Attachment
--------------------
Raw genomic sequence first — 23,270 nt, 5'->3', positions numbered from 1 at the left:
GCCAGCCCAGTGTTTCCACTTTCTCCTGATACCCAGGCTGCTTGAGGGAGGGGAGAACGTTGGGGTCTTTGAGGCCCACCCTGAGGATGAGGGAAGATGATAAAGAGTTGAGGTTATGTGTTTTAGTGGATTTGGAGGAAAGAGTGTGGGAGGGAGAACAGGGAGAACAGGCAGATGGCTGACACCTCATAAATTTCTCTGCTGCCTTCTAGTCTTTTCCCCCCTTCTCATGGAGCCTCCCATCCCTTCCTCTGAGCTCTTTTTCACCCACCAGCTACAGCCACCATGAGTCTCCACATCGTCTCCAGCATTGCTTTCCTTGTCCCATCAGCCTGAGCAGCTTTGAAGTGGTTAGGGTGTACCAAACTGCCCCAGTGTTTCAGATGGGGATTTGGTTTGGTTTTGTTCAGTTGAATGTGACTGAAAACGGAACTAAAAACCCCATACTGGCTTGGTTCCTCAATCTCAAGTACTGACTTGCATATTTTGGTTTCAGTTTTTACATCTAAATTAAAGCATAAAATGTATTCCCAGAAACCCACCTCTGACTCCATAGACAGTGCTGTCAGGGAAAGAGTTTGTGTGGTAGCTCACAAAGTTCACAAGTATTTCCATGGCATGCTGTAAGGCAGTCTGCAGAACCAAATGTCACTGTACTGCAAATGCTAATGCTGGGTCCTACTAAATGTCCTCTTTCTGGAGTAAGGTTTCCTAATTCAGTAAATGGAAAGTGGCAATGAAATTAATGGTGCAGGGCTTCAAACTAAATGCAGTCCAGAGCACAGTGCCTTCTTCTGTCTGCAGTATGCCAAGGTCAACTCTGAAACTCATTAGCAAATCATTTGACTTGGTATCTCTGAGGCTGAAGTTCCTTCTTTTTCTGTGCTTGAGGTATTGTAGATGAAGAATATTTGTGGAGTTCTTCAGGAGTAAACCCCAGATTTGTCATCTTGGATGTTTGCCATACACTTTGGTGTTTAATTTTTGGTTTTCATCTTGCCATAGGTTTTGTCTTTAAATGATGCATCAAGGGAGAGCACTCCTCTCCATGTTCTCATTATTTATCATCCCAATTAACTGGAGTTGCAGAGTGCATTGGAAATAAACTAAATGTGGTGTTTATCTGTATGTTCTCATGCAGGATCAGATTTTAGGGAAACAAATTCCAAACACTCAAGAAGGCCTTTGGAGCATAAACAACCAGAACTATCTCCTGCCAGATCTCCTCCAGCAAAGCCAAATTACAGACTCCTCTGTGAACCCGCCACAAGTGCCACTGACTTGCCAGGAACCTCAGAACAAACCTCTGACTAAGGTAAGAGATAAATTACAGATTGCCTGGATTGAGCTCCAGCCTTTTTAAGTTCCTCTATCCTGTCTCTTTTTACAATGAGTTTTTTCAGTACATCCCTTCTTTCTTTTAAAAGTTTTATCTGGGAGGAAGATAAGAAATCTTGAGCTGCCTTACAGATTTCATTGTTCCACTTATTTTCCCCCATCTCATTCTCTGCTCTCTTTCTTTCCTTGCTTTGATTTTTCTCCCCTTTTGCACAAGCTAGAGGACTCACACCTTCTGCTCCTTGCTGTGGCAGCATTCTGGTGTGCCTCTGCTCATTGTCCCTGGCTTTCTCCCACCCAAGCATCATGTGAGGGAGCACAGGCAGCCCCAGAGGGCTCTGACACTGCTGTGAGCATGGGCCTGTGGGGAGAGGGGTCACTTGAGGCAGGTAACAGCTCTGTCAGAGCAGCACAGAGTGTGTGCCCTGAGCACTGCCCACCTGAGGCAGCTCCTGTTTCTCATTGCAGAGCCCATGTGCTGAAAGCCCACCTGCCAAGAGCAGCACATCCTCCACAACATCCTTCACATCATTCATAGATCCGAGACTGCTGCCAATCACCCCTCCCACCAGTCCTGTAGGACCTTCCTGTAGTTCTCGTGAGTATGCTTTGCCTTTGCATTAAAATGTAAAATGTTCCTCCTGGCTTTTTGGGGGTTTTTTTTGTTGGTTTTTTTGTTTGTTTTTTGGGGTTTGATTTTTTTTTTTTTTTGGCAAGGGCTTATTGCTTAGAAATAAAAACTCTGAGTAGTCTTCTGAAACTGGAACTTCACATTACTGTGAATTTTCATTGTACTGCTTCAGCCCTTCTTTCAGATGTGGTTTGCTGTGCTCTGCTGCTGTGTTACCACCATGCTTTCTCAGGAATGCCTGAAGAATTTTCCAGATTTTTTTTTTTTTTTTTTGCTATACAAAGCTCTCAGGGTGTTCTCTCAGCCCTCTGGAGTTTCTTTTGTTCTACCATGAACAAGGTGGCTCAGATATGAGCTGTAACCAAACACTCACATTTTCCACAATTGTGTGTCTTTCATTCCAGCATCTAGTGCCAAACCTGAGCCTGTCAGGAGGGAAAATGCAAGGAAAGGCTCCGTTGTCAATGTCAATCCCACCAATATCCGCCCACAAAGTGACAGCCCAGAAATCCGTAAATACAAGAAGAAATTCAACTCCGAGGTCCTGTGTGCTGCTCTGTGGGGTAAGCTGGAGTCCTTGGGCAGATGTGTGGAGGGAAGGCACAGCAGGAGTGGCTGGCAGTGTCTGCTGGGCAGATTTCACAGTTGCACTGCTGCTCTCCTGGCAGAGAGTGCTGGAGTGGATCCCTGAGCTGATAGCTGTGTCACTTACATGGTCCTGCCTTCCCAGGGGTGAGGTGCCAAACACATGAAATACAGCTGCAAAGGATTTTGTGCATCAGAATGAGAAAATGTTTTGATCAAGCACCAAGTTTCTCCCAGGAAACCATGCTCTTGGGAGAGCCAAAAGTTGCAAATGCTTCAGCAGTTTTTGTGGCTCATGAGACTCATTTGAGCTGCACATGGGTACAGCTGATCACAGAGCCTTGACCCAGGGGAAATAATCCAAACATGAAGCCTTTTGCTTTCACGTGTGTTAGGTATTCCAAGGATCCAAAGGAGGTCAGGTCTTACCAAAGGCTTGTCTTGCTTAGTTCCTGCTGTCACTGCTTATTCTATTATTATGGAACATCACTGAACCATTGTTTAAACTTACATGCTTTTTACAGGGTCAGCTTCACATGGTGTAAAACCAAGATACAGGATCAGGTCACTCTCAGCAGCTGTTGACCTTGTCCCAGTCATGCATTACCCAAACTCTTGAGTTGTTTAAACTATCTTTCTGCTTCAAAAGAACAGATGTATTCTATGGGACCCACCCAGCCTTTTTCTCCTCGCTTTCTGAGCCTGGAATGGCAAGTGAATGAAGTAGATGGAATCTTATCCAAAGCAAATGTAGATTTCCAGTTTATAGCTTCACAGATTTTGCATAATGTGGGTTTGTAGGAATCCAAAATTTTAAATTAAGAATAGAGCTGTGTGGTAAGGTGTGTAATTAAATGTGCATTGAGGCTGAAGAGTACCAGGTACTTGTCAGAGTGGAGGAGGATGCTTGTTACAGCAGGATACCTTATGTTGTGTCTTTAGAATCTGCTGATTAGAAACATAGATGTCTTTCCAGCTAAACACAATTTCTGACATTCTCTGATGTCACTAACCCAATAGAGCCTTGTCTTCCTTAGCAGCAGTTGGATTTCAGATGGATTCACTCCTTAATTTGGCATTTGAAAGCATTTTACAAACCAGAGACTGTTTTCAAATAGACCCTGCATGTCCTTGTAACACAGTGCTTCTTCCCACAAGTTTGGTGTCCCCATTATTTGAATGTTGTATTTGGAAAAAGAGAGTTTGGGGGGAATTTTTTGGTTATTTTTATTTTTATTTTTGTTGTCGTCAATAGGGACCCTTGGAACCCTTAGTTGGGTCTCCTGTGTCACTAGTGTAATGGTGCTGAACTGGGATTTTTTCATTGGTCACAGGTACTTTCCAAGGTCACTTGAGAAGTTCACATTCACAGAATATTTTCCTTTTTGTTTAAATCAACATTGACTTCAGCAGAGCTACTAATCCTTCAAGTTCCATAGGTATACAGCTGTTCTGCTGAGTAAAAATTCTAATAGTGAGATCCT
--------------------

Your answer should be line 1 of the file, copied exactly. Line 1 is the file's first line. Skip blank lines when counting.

Raw genomic sequence first — 23,270 nt, 5'->3', positions numbered from 1 at the left: